Self-Perception and Cognitive Features of Students with Different Sociometric Status
Dmitriy V. Miroshkin*, Tatiana I. Shulga, Marina R. Melamud, Valentina M. Maslova, Olga D. Lazareva, Alexander S. Vrublevskiy, Igor G. Kochetkov
self-perception, sociometric status, personal characteristics of students, interpersonal interaction, internal personal constructs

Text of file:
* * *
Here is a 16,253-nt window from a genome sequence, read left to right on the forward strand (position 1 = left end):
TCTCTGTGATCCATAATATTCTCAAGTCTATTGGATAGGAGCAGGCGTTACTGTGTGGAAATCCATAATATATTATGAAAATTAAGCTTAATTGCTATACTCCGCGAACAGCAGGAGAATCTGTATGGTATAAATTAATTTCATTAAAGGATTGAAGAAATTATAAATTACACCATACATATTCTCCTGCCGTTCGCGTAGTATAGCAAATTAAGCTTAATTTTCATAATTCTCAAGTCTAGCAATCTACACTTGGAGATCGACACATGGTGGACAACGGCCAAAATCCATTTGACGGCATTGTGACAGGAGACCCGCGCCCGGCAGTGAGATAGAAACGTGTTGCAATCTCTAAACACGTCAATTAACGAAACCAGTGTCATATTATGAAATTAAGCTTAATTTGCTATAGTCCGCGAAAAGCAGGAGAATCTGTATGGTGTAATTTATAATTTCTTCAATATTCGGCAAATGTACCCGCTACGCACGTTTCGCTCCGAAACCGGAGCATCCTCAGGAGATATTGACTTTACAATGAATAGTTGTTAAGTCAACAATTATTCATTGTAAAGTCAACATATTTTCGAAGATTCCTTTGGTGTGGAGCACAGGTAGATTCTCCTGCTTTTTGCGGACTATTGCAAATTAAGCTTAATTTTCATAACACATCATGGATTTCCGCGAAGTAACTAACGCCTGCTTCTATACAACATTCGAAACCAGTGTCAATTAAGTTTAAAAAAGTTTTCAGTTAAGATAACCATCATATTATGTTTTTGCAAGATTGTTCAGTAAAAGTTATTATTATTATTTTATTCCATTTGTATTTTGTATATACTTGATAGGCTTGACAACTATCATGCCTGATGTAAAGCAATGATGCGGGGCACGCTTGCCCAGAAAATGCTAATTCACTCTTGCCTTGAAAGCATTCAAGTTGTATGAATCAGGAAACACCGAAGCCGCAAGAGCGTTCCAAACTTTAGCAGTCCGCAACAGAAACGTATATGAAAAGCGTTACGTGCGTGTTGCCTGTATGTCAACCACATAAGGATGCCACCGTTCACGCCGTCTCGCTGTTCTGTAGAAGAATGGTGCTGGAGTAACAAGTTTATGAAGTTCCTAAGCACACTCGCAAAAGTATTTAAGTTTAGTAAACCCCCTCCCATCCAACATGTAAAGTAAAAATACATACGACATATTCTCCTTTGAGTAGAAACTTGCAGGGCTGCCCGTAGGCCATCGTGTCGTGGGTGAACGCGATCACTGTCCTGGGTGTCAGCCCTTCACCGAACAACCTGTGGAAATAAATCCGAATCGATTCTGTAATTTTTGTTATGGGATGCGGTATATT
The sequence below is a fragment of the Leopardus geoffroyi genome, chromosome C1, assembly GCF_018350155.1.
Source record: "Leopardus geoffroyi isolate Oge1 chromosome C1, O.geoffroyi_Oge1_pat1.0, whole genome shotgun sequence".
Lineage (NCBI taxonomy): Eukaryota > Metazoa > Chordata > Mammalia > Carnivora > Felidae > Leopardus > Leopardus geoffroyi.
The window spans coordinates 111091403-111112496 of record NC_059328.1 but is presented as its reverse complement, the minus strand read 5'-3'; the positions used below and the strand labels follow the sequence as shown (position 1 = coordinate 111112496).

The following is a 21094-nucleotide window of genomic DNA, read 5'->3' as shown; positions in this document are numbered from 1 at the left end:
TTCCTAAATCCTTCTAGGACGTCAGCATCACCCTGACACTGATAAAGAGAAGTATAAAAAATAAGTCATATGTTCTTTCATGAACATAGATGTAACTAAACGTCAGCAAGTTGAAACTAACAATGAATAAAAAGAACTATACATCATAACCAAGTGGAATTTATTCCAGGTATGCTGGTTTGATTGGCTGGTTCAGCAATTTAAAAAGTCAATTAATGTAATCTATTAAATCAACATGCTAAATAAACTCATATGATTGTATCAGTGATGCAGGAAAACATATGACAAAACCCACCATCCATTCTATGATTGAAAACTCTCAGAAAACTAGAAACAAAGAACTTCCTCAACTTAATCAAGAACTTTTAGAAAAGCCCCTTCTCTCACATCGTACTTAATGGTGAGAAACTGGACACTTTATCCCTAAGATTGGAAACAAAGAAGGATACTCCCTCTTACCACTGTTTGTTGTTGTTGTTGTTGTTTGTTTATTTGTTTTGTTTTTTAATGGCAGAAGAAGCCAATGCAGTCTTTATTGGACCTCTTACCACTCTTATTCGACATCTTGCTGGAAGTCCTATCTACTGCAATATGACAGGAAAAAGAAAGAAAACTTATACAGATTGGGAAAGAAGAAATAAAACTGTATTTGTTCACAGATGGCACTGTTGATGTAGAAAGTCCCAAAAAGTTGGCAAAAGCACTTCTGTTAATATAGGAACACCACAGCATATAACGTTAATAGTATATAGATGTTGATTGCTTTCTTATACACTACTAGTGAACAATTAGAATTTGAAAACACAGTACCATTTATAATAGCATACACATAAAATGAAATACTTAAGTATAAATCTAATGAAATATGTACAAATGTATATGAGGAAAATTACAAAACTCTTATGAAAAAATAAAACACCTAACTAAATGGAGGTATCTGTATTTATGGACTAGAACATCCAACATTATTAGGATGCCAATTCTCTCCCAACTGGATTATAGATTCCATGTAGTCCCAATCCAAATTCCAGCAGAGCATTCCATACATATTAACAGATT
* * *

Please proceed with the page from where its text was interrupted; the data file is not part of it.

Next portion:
The article contains the results of an empirical study on self-perception and cognitive style of students. The issue of what psychological variables accompany the process of interpersonal interaction in small groups is considered from a viewpoint of cognitive structures of individual members that comprise such groups. The article also presents a theoretical and methodological analysis of personal and cognitive features of students with different sociometric status. The novelty of this work consists in studying self-perception of group members with different sociometric status, and personal and cognitive characteristics and features given to group members through a system of their opinions about each other. It was concluded from the results of the study that the subjects with different sociometric status are perceived differently by the group: leaders appear to be more aggressive and authoritarian than outsiders. The subjects-leaders when coming across the circumstances that subjectively experienced as unpleasant ones, are able to minimize negative experience and find positive moments in such situations. The outsiders are unable to see the positive aspects of situations they subjectively experience as unpleasant. The cognitive space of the subjects-leaders includes the binary opposition construct “optimistic – pessimistic” what can be determined as cognitive complexity. While the subjects-outsiders perceive the cognitive field of the construct as a one-sided structure, and in unpleasant situations they see the surrounding reality not from the positive side, but only from the negative one. The results presented in this article can be useful to optimize interpersonal relations in student groups, as well as to be a source of additional information to develop measures of a psychological impact.